Why does it matter?
When you change your job, don’t forget the accumulated money in your superannuation fund. People think that they will get a cheque to cover this, but in most cases the money is preserved for your retirement and can either be left in the fund or rolled over to another superannuation fund.

This accumulated money is called an "eligible termination payment".

Can I take cash?
The part of the termination payment that is made up of the Superannuation Guarantee (and it's earnings through investment) must be "preserved".

You may be able to withdraw some of your voluntary contributions (you will know which part of the eligible termination payment is made up of each component by looking at the "statement of termination payment" which will be given to you).

Before you withdraw any of your money, you should get professional advice about the tax implications of this.

Use it, don’t lose it

If you change jobs you may well end up with money in another superannuation fund – many employees have money in various funds due to changing jobs on a regular basis.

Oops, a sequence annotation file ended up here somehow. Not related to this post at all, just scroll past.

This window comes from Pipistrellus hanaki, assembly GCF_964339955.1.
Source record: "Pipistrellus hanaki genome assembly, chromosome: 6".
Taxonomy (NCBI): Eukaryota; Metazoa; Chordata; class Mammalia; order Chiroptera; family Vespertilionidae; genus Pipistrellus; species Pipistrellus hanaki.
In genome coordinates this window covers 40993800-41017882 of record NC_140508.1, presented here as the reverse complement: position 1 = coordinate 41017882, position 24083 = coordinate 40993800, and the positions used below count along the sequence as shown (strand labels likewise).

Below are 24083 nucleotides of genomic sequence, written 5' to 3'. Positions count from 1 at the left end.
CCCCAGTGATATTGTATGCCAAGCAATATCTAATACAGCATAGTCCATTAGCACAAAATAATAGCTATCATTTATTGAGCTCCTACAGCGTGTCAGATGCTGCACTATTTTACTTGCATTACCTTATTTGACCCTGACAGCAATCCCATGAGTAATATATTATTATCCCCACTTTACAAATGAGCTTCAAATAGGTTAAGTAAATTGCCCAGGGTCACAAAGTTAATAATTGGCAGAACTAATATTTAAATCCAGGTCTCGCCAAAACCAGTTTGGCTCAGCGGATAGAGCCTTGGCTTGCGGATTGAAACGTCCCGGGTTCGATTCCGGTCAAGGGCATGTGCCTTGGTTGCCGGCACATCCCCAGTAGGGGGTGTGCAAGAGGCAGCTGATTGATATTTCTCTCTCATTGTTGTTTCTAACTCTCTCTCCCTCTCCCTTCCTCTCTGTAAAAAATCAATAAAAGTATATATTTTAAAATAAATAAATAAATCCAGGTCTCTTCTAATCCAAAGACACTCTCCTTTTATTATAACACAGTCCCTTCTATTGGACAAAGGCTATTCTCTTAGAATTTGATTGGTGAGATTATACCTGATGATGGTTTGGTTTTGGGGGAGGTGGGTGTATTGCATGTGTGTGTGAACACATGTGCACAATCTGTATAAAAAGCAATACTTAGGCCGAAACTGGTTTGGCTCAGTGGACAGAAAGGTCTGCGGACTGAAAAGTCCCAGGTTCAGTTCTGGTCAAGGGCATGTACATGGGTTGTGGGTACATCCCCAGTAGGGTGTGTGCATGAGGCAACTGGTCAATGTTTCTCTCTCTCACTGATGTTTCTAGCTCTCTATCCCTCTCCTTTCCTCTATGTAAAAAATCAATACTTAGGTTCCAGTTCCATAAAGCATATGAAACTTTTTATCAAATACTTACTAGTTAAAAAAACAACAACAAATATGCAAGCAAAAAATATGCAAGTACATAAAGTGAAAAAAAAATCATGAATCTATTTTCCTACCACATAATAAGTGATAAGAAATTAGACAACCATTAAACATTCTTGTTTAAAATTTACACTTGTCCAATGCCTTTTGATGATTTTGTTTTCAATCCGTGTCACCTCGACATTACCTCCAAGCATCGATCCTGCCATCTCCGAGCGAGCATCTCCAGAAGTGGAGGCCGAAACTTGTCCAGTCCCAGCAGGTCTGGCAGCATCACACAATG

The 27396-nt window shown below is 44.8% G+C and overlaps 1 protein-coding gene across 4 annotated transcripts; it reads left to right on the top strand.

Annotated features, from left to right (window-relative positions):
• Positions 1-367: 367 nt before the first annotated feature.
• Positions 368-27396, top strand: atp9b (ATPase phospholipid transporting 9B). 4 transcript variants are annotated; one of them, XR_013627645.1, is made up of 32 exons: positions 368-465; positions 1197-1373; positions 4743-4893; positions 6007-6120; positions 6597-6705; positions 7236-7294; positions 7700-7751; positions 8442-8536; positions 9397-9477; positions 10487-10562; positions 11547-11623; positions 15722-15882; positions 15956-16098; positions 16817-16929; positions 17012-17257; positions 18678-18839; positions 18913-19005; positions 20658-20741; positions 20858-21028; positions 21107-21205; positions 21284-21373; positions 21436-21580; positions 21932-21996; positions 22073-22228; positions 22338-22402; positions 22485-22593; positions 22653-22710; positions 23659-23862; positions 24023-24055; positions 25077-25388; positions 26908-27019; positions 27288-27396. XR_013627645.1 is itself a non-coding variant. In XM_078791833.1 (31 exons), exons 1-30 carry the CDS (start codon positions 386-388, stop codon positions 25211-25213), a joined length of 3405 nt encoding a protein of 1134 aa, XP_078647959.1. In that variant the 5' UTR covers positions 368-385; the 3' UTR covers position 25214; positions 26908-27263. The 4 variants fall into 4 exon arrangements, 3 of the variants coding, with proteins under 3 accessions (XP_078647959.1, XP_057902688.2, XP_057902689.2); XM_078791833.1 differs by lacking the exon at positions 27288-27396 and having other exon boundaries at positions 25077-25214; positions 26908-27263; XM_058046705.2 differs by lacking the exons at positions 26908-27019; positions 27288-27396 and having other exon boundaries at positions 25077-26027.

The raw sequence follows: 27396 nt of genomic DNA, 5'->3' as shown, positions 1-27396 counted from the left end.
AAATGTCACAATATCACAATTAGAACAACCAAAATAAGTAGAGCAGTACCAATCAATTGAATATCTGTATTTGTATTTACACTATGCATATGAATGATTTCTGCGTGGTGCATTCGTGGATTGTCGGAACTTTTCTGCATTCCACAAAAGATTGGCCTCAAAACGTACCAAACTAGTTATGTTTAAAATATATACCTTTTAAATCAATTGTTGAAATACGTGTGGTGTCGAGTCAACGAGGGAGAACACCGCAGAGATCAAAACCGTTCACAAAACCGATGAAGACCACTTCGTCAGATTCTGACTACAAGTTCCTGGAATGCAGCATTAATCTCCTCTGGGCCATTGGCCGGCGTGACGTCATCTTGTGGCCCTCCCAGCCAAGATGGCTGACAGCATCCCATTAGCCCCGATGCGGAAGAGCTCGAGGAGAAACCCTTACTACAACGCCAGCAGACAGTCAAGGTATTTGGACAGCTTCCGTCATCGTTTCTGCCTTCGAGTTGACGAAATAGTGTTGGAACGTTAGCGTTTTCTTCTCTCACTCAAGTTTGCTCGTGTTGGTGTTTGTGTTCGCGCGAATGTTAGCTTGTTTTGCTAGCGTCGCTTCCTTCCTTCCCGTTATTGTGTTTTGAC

It is a good idea to have all your payments in one fund – you do this by rolling over your contributions.

Roll-over – why do it?

  • It is easier to keep track of your money if it is just in one fund, rather than spread across a number of funds.
  • You only pay one set of fees.
  • It reduces the amount of paper work you receive and have to read.
  • It is easier to control, for example when choosing the type of investment.

Before you roll-over

There are a number of issues you should consider before rolling over your contributions. Depending on the amount and the length of time you have made contributions, you may want to get advice.

Check:

  • if your current fund will accept roll-overs from other funds;
  • if you can move funds out of your current fund, if you want to down the track;
  • what fees are involved;
  • the “preservation” status of your contributions – moving funds may affect this and change your ability to access your superannuation; and
  • if this affects any insurance cover you have through the superannuation fund.

Last Updated – June 2012